In Exodus, the plagues preceded the release of the exodus of the children of Israel from the hostile nation of Egypt; here, the plagues precede the exodus of the church from the hostile world.

The trumpet in ancient times is a narrow tube about a cubit (18 inches) in length.

8:7       With the sounding of the first trumpet, hail and fire mixed with blood were hurled down on the earth. This is similar to the 7th plague in Egypt (Ex 9:22-26). The blood probably refers to the awesome colour of the storm rather than physical blood. The blood-red storm with fire devastates one-third of the surface of the earth and its green grass, meaning all vegetation.

8:8       The second trumpet brings destruction to the and oceans. Some large burning object like a mountain, perhaps a volcano, is thrown into the sea. One third of the sea turns into blood. This can either be the colour of the fire or the colour of the blood of dead living creatures.

8:9       The destruction of ships will affect world commerce.

8:10     The third trumpet brings a burning star falling from the sky into inland waters (rivers and springs), turning them bitter and causing death of many people. The star may be a great meteorite set afire as it plunges through the earth’s atmosphere.

8:11     The star is called Wormwood after the strong bitter taste of the plant of that name. In the OT, wormwood was used as a symbol of bitterness and sorrow. Although wormwood itself is not poisonous, its bitter taste suggests death.

8:12     The fourth trumpet brings the darkening of the sun, the moon, and the stars for one third of the day and the night. It is a total absence of light from the sky for extended periods. The is similar to the 9th plague in Egypt (Ex 10:21-23). This absolute darkness would be extremely terrifying.

It is most likely that this phenomenon lasts for a long period, the extended reduction of sunlight will bring many other disasters, such as a decrease in agricultural production, confusion and abnormal behaviour among animals, drastic changes in climates, shortage of energy, etc.

In the OT, darkness was a symbol of divine judgment. In the NT, darkness is often connected with the demonic. Light and darkness are parallel to Christ and Belial (2Co 6:14-15). The 4th plague anticipates the transition from divine warnings to demonic woes in the next two trumpets.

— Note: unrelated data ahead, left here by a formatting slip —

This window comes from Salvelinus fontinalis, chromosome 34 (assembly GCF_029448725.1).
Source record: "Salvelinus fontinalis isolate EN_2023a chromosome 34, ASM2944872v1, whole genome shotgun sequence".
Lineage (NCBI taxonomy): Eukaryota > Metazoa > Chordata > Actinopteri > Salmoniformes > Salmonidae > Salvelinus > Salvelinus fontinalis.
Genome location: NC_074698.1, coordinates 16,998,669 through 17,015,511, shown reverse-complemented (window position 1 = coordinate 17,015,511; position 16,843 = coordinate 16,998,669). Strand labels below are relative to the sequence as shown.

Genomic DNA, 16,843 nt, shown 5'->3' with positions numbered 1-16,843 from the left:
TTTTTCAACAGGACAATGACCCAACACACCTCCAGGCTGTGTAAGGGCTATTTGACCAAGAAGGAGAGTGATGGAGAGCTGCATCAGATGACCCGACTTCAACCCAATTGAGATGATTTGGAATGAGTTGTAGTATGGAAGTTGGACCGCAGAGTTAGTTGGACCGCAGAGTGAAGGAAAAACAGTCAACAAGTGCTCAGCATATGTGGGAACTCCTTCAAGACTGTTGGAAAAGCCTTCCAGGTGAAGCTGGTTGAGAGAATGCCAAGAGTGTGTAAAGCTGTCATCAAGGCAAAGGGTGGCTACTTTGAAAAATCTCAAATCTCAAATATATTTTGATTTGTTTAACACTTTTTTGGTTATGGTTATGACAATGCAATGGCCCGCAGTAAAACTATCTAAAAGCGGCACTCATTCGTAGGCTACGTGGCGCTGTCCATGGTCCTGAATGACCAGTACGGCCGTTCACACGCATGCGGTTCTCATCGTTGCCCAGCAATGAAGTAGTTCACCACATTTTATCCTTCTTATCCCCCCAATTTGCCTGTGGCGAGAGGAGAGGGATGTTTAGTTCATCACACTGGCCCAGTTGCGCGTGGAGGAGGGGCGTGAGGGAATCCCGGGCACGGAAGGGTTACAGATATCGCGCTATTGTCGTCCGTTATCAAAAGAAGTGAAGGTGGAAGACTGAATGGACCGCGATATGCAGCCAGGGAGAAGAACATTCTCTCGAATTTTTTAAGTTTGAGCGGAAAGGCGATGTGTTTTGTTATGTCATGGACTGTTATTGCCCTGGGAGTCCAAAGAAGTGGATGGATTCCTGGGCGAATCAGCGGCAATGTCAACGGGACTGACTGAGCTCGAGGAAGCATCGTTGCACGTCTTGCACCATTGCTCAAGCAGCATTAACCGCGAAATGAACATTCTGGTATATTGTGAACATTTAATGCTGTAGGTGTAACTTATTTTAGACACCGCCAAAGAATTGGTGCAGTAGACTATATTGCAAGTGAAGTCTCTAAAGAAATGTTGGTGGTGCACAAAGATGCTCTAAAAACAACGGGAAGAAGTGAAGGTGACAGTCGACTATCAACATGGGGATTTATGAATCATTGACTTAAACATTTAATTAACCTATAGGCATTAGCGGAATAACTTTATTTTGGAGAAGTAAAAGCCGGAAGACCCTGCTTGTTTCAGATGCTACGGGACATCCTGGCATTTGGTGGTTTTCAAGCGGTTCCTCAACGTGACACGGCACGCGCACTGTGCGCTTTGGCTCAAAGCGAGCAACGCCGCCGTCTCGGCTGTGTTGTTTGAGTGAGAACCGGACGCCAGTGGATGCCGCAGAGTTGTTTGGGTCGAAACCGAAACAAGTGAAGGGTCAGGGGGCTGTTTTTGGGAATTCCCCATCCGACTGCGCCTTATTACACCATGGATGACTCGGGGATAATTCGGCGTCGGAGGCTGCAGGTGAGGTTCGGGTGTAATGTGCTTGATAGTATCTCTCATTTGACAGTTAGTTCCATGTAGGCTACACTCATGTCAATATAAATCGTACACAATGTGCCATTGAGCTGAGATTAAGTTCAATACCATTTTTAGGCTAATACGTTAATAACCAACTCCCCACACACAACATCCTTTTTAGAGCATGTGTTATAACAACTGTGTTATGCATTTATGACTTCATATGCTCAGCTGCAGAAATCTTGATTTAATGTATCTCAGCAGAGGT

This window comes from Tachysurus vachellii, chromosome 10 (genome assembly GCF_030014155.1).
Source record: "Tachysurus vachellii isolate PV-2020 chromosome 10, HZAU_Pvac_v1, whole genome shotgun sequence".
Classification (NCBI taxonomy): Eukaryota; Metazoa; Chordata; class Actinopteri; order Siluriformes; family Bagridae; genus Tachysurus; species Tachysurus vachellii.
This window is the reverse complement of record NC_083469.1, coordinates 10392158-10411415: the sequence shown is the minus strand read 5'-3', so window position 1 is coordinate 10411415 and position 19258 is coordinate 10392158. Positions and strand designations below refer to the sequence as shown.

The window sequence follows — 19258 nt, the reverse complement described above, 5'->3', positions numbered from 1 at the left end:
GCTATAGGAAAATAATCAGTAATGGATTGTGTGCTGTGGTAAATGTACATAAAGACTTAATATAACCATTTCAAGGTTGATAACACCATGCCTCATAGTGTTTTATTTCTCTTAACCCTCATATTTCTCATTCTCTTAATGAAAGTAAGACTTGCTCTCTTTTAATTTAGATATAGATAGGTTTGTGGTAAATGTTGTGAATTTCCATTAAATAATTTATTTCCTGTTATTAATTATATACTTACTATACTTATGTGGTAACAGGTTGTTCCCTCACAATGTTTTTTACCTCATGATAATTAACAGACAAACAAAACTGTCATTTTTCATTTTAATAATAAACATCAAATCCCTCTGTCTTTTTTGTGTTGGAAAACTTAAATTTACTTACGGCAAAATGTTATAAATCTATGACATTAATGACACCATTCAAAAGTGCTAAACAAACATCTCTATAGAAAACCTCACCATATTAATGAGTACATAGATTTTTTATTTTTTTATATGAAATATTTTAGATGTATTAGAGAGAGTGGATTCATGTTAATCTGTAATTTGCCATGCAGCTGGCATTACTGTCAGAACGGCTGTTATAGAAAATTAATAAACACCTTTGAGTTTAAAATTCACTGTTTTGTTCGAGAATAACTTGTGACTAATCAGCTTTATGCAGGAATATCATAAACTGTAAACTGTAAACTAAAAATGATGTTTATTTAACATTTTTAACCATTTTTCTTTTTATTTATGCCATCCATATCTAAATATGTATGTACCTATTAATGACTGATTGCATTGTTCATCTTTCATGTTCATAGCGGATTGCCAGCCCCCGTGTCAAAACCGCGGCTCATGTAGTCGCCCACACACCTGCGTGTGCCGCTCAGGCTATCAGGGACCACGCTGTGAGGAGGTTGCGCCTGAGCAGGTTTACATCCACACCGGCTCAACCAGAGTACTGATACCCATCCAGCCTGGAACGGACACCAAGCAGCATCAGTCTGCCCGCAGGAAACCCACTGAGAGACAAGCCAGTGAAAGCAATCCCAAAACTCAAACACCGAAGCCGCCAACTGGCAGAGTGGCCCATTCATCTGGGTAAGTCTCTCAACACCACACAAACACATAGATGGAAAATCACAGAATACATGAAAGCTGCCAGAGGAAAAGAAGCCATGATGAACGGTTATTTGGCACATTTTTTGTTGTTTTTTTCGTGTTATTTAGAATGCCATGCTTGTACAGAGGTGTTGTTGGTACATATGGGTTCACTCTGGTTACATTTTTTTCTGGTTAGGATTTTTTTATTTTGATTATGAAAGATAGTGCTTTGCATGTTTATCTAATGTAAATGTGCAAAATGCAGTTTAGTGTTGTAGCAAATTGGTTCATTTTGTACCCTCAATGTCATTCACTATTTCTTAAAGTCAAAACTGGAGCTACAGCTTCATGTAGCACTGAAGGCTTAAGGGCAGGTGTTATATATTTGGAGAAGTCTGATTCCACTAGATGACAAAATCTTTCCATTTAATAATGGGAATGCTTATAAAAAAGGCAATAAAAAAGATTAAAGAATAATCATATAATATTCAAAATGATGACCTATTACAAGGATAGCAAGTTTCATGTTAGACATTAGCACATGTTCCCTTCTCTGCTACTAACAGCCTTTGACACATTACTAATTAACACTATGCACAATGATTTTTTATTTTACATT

8:13     While the previous four plagues have been called forth by angelic beings, those that follow are announced by a bird of prey hovering overhead. The bird (Gr. aetos) may either be an eagle or a vulture. It symbolizes the impending doom (Hab 1:8).

The eagle/vulture hovers in midair so as to be seen by all, and cries out loudly: “Woe! Woe! Woe!” The word occurs three times to correspond to the three last trumpets. These plagues are not to fall upon the saints (see 9:4) but upon a pagan and wicked world. As noted previous, “the inhabitants of the earth” in this book is a semitechnical term for people in their wickedness. Further, unlike the first four trumpets, which affected the source of people’s life, the last three fall directly upon people themselves.


        Prayers by saints for upholding the justice of God will speed up God’s judgment on the wicked. Similarly, intercessory prayers and verbal blessings by saints will also bring God’s real blessings as Jas 5:16 says: “The prayer of a righteous man is powerful and effective.”

        Some disasters in the world today may represent God’s judgment. They are like the foretaste of the more intense disasters in end-time. They should help us to see God’s presence in this world.